basins of hot water. The congregational mosque is large 
and fine, and stands in the market place. Its floor is laid 
with pebbles with columns made of stone joined 

The importance of the city is confirmed by the fact that it 
continued to mint coins until the mid-eleventh century 
(Gill 1992, 367). Muqaddasi mentions various industries 
including the production of paper (Gill 1992, 344). Nasir- 
i Khusraw (ed.Scheffer 16-17) and al-Idrisi both mention 
the production of rush mats in the city, one example of 
which has survived and is preserved in the Benaki 
Museum in Athens (Combe 1939, 339). The town also 
appears to have functioned as a spa town with lepers 
seeking a cure (Gill 1992, 296). 

In 1099 Tiberias was conquered by the Crusaders led by 
Raymond of Tripoli though it was given as a fief to 
Tancred. In 1 187 the Salah al-Din regained control of the 
city and burnt it to prevent its recapture by the Crusaders.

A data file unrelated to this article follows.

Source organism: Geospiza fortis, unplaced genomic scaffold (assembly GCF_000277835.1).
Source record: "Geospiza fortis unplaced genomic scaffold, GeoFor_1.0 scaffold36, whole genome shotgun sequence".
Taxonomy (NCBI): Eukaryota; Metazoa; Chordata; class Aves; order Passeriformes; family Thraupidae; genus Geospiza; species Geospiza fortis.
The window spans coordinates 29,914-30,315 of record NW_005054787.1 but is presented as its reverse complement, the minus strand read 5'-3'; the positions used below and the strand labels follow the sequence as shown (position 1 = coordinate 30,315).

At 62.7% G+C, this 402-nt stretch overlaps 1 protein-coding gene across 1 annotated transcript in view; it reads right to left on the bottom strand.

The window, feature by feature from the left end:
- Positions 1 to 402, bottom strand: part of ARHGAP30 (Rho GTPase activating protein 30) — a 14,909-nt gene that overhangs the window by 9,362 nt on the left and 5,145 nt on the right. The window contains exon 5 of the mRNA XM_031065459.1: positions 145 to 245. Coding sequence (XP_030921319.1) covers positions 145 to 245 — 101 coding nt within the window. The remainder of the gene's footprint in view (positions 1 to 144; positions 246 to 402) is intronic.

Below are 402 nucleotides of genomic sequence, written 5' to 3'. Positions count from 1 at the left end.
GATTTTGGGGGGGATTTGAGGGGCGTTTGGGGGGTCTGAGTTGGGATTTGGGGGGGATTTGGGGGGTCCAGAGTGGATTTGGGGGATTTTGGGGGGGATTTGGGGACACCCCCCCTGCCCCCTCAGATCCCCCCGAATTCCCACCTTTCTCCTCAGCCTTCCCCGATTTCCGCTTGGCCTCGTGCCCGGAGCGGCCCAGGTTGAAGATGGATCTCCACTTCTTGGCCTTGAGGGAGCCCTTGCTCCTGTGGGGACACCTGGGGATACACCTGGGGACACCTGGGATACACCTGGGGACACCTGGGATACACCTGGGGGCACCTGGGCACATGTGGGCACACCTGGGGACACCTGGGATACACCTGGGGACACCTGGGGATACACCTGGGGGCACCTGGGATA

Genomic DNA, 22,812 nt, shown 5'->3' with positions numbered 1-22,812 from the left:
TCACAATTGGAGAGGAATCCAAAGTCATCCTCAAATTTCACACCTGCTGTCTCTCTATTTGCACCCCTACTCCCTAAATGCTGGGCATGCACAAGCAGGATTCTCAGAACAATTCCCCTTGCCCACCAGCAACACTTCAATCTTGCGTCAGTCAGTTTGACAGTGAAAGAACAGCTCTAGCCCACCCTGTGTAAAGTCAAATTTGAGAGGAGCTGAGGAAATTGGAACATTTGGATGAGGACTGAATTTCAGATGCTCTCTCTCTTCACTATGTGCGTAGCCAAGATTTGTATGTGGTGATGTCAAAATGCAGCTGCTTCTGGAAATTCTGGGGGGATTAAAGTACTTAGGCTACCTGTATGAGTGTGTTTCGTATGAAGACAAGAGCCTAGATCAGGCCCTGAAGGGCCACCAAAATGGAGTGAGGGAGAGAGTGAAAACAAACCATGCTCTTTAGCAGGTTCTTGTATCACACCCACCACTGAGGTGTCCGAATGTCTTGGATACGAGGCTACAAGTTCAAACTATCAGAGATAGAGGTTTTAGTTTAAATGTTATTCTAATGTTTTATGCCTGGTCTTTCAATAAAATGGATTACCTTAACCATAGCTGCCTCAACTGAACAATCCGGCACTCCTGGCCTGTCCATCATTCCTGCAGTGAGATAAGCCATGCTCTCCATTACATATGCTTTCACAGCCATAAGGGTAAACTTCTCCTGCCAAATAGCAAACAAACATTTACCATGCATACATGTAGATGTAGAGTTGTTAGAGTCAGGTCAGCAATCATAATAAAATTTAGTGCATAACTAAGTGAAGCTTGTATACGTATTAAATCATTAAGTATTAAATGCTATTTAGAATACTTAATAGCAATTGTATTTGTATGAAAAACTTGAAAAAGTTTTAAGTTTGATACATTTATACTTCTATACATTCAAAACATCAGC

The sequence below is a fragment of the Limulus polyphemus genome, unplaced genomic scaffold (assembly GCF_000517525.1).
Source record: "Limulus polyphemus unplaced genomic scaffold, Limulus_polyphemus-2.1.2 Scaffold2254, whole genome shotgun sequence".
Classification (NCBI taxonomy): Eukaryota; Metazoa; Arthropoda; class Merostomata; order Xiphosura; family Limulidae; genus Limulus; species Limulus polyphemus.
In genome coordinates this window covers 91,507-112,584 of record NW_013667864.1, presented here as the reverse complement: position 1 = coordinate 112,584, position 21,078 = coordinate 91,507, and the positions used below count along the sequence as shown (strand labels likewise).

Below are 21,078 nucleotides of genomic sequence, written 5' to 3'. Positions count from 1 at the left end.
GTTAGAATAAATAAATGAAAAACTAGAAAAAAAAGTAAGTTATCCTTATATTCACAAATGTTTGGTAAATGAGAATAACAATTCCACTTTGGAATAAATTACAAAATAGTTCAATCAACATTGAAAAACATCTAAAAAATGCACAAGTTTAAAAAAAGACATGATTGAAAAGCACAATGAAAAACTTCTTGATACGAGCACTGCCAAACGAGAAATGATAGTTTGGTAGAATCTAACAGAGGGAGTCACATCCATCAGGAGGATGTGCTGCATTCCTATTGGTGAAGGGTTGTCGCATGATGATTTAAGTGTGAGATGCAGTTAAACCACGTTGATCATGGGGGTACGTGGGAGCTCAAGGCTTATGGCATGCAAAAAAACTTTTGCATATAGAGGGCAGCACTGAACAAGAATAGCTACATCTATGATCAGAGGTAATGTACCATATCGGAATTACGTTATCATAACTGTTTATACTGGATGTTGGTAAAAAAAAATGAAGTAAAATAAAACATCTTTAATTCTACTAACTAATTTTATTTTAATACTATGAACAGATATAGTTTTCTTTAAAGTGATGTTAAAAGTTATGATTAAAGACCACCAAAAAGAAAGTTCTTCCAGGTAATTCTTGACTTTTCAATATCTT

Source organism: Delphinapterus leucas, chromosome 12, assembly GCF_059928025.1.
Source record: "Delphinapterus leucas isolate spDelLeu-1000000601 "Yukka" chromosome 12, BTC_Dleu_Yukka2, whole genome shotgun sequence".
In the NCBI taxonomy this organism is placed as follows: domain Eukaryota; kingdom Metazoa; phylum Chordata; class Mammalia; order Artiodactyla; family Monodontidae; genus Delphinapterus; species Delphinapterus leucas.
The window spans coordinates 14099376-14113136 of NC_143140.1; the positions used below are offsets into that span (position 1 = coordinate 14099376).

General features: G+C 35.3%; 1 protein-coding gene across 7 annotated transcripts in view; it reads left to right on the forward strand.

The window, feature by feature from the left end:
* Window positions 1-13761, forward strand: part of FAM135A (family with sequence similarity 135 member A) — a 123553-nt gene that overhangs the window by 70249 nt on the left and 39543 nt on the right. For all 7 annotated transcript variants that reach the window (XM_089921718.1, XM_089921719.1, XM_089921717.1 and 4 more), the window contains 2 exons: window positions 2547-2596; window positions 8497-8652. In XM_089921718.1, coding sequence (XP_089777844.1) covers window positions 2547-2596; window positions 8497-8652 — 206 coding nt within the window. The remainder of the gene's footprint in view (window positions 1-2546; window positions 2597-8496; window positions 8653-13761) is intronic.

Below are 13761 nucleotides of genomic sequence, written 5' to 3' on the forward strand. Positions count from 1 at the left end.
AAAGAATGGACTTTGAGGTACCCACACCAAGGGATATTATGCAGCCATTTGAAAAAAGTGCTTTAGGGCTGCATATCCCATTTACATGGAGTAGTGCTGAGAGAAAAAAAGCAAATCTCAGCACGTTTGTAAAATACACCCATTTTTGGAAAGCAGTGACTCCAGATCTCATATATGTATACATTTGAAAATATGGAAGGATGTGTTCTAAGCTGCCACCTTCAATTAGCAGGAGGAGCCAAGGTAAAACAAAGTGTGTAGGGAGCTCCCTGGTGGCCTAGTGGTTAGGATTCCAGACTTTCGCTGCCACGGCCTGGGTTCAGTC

The town temporarily returned to Crusader control in 
1240 before being sacked by the Khawarzmian troops in 
1247. It appears that the town did not recover after this 
attack and in 1325 the Moroccan traveller Ibn Battuta (ed. 
Defremery and Sanguinetti, I, 132) described it as still in 
ruins. In the early sixteenth century Tiberias had the 
status of capital of a nahiya within the liwa of Safad. The 
town continued to attract visitors attracted by the hot 
baths and & firman dated 1560 AD describes how 2-3000 
people came each year to sample the springs (Heyd 1960, 
140-2). Two years later in 1562 the town was given to 
Joseph Nasi, a Jew of Portuguese origin to promote silk 
cultivation. A new town wall was built (or the old wall 
was repaired) and mulberry trees were planted. Although 
the project failed the Tiberias still had a population of 54